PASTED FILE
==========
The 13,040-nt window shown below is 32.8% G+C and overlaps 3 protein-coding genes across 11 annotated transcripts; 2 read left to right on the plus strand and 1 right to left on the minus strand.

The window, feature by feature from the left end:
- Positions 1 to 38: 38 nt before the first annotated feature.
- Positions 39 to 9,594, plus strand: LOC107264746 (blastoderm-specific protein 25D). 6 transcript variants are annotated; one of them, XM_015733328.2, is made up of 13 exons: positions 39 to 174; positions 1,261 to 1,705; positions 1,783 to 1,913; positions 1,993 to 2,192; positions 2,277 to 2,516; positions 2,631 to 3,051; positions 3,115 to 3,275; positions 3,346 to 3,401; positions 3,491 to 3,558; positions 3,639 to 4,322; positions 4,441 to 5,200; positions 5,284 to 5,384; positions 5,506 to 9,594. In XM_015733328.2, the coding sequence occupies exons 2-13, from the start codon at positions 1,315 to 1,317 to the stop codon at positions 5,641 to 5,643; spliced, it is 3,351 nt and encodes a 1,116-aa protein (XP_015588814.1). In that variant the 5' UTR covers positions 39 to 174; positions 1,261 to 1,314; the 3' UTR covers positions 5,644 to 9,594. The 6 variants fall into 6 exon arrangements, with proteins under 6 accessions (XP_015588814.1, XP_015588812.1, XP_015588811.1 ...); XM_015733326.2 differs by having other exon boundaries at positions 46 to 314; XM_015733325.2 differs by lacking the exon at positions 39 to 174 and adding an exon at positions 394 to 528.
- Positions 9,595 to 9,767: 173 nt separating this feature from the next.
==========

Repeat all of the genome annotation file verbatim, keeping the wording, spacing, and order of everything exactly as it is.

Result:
The 13,040-nt window shown below is 32.8% G+C and overlaps 3 protein-coding genes across 11 annotated transcripts; 2 read left to right on the plus strand and 1 right to left on the minus strand.

The window, feature by feature from the left end:
- Positions 1 to 38: 38 nt before the first annotated feature.
- Positions 39 to 9,594, plus strand: LOC107264746 (blastoderm-specific protein 25D). 6 transcript variants are annotated; one of them, XM_015733328.2, is made up of 13 exons: positions 39 to 174; positions 1,261 to 1,705; positions 1,783 to 1,913; positions 1,993 to 2,192; positions 2,277 to 2,516; positions 2,631 to 3,051; positions 3,115 to 3,275; positions 3,346 to 3,401; positions 3,491 to 3,558; positions 3,639 to 4,322; positions 4,441 to 5,200; positions 5,284 to 5,384; positions 5,506 to 9,594. In XM_015733328.2, the coding sequence occupies exons 2-13, from the start codon at positions 1,315 to 1,317 to the stop codon at positions 5,641 to 5,643; spliced, it is 3,351 nt and encodes a 1,116-aa protein (XP_015588814.1). In that variant the 5' UTR covers positions 39 to 174; positions 1,261 to 1,314; the 3' UTR covers positions 5,644 to 9,594. The 6 variants fall into 6 exon arrangements, with proteins under 6 accessions (XP_015588814.1, XP_015588812.1, XP_015588811.1 ...); XM_015733326.2 differs by having other exon boundaries at positions 46 to 314; XM_015733325.2 differs by lacking the exon at positions 39 to 174 and adding an exon at positions 394 to 528.
- Positions 9,595 to 9,767: 173 nt separating this feature from the next.